America commemorates 9/11 around struggling Joe Biden

WASHINGTON, United States | America commemorates on Saturday the jihadist attacks of September 11 around a Joe Biden weakened by the chaotic end of the war in Afghanistan, unleashed in 2001 in retaliation for these Al-Qaeda attacks which upset the beginning of the 21st century.

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A 20th anniversary in which the pain, the emotion of the survivors, families of victims and witnesses of the time remain extremely keen. But, in the space of two decades and a generation, this cataclysm is also now history and young Americans in 2021 are sometimes only partially aware of it, experts say.

Joe Biden and his wife Jill are expected Saturday morning in New York, at the very impressive memorial built where the twin towers of the World Trade Center fell on Tuesday September 11, 2001; as every year, for three hours, the some 3,000 names of people killed will be read there. Huge vertical beams of light are already rising this week from the two huge black pools that have replaced the base of the towers.

The presidential couple must also travel to Pennsylvania where a plane hijacked by four of the 19 jihadists crashed and on the edge of Washington, where the Pentagon was attacked.

Joe Biden won’t be speaking all day. Only a video message should be broadcast, the White House said.

This painful commemoration, no doubt that the Democrat of 78 years has prepared it many times since his victory in November against Donald Trump, he who presents himself as the reconciler of a fractured America.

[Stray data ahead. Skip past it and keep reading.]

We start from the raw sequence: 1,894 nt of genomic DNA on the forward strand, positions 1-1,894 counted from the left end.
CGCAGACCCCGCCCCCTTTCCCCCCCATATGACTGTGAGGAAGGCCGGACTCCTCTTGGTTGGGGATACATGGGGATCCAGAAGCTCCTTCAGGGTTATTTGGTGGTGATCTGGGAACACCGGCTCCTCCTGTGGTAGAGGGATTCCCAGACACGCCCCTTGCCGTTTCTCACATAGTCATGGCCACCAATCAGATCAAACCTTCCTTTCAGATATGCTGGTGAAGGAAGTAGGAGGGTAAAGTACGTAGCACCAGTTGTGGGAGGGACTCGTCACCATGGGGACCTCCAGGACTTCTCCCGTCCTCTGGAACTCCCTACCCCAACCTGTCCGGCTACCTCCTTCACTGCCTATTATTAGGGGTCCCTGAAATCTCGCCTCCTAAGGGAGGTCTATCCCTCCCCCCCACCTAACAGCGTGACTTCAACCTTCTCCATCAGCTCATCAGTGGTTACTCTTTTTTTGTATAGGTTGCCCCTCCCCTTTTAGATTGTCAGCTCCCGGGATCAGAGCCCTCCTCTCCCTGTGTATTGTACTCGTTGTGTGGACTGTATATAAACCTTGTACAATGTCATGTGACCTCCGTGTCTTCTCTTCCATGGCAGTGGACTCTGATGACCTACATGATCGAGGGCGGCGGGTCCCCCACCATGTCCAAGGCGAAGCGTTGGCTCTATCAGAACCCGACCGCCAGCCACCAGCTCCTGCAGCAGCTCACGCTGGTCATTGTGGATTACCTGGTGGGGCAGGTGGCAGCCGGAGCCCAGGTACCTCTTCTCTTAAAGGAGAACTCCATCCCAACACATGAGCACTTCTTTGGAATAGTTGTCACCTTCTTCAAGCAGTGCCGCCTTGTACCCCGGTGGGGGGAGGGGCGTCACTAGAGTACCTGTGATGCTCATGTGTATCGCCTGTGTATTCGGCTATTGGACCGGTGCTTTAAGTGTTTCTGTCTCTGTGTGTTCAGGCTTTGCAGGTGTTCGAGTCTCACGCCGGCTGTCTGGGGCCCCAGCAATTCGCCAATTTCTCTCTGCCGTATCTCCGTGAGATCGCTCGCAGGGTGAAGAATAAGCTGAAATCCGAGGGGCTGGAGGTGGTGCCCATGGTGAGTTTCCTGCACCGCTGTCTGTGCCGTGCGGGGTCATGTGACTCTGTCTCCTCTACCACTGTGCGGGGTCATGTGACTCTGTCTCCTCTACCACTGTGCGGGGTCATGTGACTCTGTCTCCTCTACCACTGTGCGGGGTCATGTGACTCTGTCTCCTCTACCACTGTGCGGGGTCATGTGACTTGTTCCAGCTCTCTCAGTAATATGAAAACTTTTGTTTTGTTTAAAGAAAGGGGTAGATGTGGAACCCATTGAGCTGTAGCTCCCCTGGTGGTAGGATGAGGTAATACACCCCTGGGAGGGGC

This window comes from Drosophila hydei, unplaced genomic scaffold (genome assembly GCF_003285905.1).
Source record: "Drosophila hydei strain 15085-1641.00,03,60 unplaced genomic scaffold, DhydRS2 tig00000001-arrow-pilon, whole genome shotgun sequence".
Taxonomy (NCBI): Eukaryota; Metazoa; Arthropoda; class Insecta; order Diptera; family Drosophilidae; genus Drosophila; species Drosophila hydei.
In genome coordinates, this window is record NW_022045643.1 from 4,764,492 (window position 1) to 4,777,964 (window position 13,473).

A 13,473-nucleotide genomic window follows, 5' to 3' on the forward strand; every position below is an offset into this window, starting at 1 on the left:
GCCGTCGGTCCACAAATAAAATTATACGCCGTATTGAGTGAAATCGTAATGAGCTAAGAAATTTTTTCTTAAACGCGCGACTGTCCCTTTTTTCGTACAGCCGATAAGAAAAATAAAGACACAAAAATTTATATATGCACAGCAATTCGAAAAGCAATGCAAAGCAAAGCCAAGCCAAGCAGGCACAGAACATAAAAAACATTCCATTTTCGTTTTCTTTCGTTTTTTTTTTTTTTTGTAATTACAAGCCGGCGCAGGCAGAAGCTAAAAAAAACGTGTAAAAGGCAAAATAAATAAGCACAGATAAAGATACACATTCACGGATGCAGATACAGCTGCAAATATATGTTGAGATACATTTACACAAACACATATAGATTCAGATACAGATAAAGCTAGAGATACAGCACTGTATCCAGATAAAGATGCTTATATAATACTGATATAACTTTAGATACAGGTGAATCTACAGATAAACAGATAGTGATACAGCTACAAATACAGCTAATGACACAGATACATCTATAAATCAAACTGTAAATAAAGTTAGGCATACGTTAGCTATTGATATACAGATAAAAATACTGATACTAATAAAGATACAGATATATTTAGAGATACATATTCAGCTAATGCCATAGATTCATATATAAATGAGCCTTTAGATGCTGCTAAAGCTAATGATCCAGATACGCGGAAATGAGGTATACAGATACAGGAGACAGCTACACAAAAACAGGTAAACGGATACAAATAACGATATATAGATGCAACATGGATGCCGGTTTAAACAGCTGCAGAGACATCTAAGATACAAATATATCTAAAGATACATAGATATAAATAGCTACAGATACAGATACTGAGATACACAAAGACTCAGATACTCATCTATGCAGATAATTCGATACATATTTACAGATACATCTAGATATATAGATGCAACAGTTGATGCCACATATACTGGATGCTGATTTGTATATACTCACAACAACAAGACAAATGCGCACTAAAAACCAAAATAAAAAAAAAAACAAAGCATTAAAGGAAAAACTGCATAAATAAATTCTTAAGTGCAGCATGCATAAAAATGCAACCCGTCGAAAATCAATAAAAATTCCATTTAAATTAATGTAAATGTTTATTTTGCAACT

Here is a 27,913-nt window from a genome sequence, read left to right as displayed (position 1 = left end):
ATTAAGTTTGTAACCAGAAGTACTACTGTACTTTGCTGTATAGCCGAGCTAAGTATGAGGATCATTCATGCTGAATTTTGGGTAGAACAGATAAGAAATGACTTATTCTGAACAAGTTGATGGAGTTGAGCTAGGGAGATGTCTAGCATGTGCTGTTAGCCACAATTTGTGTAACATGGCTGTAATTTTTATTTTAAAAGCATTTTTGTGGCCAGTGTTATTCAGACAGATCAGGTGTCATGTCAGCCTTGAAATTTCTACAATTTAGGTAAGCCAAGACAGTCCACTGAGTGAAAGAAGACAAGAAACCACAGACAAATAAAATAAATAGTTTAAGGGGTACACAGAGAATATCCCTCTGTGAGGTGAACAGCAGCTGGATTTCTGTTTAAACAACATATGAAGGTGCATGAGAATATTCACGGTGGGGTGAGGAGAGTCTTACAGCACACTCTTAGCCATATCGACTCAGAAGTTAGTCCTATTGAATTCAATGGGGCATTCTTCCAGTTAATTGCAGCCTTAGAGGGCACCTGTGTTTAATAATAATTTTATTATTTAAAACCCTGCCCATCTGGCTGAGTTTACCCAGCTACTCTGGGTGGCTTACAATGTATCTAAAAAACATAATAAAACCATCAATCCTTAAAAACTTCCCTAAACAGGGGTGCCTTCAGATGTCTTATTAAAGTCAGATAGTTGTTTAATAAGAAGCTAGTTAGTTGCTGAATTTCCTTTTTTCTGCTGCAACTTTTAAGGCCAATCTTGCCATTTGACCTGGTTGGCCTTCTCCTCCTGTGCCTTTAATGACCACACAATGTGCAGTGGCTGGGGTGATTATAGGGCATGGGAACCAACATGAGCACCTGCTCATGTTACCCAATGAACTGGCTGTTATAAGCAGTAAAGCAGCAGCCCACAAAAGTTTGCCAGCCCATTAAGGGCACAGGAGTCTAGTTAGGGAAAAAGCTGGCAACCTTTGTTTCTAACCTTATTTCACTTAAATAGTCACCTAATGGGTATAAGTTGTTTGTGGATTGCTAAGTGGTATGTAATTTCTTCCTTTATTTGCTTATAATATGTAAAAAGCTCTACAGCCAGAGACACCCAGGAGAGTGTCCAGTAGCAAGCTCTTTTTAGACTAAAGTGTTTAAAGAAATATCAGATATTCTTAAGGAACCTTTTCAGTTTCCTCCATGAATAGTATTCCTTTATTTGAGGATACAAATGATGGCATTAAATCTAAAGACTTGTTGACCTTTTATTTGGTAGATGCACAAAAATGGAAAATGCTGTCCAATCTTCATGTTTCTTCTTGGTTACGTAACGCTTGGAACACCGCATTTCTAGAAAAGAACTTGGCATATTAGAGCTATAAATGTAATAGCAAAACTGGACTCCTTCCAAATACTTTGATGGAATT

• Listen to the column of political scientist Loïc Tassé on QUB radio:

Debacle

But Mr. Biden is weakened by the debacle of the end of the military intervention in Afghanistan (from October 2001 to August 31) while the Pentagon and the State Department were taken aback by the meteoric advance of Taliban.

The United States, which lost 2,500 troops and spent around $ 2 trillion in Afghanistan, left the country to Islamist fundamentalists they had driven out of Kabul 20 years ago, accusing them of harboring the leader of ‘Al-Qaeda Osama Bin Laden, killed in May 2011 in Pakistan.

And the attack of August 26, claimed by the Afghan branch of the Islamic State group, which killed 13 American soldiers at Kabul airport (in the midst of an evacuation operation) shocked public opinion. Most of these young women and men in uniform were barely born when the Afghan conflict broke out.

Their death is a reminder that America is at a caesura: between the memory still alive for tens of millions of Americans and a historical and institutional memory for the young generation who did not experience September 11 and sometimes evokes it. with family, at school, in the media.

“Centenary of September 11”

Stephen Walt, professor of international relations at Harvard, wonders in Foreign Policy magazine “how September 11 will be commemorated on its centenary” in 2101.

The generations to come “will they see it as a spectacular tragedy, but ultimately minor, or as a fundamental turning point in the trajectory of the United States and international politics”, asks Mr. Walt, answering that “the significance” of a historical fact “depends on those who interpret it (…) Americans, Afghans, Iraqis, Saudis or Europeans”.

The New Yorker magazine also unearths this week articles that it had published a few days after the attacks: in particular that of Roger Angell, an author of 80 years at the time, old enough to be able to compare September 111 to his memories of youth of Pearl Harbor, Hiroshima or the death of Kennedy.

“The attack on the World Trade Center is unprecedented,” he wrote in 2001. “History is advancing at an unrelenting pace and we will always be faced with new cataclysms,” he lamented.

The pain of September 11 is obviously very strong for the families of the missing: “I have the impression that this has just happened”, notes Monica Iken-Murphy, widow of a 37-year-old broker who worked on the 84th floor of the south tower.

She is keen on this remembrance ceremony.

For young people born after September 11, it is “important that they know what happened that day, because there is a whole generation that does not really understand it”. It is necessary “that the memory and the History remain very alive”, she told AFP.

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